Wednesday, April 22, 2009

Earth Day

For some wonderful, worshipful thoughts on Earth Day, visit Missy at Daily Portion: Green is a Common Sense Color. I couldn't agree more with her thoughts on living a life of simplicity!

"Though I can be political, living greener is not political for me. Nor is it about running out and buying lots of "green products," or being the trendiest girl on the bandwagon.

Simply put, I did not make this ground on which I step, or paint the sky. Of my will, I cannot make a single blade of grass grow, or a stem bud and then flower. I am here as witness and steward, and worshiper of the Maker. I want to treat less callously what He made. And with a clothespin, a homemade meal, a planted seed, give thanks."

By the way, did you know that what you choose to eat has more effect on our planet than what kind of car you drive? A United Nations study reported that the meat industry is responsible for producing 40% more greenhouse gas emissions than all the cars, trucks, planes, and ships in the world put together.

Christopher Flavin of the Worldwatch Institute says, "There is no question that the choice to become a vegetarian or lower meat consumption is one of the most positive lifestyle changes a person could make in terms of reducing one’s personal impact on the environment. The resource requirements and environmental degradation associated with a meat-based diet are very substantial."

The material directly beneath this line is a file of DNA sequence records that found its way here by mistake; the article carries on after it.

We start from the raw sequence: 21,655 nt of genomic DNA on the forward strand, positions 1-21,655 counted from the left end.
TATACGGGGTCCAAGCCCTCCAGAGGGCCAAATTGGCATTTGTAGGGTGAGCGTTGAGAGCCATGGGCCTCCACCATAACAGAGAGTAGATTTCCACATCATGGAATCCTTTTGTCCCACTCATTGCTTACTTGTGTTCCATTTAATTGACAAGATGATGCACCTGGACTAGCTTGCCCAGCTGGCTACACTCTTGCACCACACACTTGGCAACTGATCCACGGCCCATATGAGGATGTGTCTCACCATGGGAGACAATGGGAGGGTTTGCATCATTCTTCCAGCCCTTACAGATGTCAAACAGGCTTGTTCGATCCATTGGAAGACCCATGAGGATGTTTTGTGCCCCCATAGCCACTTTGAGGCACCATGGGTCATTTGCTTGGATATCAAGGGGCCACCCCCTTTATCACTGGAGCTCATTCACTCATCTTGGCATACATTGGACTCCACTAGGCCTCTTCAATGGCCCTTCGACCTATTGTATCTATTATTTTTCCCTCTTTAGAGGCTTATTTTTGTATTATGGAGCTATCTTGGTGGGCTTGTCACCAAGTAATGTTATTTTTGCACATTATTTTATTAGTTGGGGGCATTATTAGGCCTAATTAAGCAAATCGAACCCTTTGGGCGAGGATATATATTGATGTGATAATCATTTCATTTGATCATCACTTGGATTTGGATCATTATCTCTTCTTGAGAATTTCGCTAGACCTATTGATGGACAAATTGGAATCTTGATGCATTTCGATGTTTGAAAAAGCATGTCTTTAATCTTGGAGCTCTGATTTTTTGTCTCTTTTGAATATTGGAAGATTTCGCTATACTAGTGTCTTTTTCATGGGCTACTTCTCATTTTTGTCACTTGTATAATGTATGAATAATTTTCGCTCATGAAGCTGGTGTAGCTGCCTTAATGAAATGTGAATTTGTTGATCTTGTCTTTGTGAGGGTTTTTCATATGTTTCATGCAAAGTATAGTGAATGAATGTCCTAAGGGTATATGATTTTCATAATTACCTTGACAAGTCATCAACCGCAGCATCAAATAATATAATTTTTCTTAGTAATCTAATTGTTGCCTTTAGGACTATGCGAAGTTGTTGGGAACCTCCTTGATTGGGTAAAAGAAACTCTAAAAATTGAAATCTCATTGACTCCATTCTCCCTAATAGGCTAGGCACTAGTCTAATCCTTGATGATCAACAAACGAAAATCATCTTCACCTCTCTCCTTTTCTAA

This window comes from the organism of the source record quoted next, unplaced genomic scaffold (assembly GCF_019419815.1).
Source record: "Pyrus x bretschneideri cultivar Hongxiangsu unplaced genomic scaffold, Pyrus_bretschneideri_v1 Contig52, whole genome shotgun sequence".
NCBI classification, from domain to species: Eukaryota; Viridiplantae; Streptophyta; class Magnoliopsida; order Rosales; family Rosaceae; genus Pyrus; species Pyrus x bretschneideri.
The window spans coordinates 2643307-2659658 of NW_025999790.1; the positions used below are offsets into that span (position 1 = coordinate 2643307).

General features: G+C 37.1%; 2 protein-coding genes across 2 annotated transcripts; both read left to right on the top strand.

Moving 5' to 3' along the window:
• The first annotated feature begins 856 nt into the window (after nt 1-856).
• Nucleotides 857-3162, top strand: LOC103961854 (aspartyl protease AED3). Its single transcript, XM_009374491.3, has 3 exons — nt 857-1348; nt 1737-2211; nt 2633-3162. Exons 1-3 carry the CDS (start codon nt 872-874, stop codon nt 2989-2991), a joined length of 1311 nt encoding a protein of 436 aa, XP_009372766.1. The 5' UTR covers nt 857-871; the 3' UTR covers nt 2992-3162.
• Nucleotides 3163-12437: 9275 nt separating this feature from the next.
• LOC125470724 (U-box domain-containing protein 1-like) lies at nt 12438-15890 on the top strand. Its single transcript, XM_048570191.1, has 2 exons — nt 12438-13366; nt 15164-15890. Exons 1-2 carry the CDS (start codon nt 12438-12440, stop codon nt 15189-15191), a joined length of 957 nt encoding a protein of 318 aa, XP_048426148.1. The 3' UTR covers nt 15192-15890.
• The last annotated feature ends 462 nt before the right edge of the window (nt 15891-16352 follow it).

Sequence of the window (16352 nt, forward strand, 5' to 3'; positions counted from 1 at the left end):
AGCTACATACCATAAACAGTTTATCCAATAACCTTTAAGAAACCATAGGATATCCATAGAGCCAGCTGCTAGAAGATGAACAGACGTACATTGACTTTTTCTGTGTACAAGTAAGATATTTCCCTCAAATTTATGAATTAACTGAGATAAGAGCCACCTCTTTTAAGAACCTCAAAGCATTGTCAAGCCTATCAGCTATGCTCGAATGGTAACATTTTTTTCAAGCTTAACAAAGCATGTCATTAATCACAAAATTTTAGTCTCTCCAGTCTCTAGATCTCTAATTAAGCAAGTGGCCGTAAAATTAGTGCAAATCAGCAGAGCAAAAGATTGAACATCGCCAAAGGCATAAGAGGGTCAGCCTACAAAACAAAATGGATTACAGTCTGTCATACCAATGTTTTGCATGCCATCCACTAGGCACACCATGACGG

Interested in exploring vegetarianism this Earth Day? Why not pledge to be veg for 30 days?

1 comment:

  1. Hmm... well, I think the vegetarian diet has that effect, but only to to a point. If you live, say, in the northeast and your vegetarian diet includes apples from Washington, spinach and asparagus from CA, grapes from Peru, peaches from Argentina, and tomatoes and bell peppers from Mexico, are you really improving matters all that much?

    I think the best impact of all is to eschew industrial agriculture of any form (organic or conventional) and try to remain fairly local in our food consumption. Even with occasional meat consumption, I think this sort of diet is going to have the greatest impact. But there are so many different variables going into this, it seems hard to know how to best crunch the numbers to really figure it out - if such a thing really is even knowable!

    Can you tell I've been reading books like The Omnivore's Dilemma, Animal, Vegetable, Miracle, and Real Food recently? *grin* Lots of good food for thought there! (ok, couldn't resist, sorry)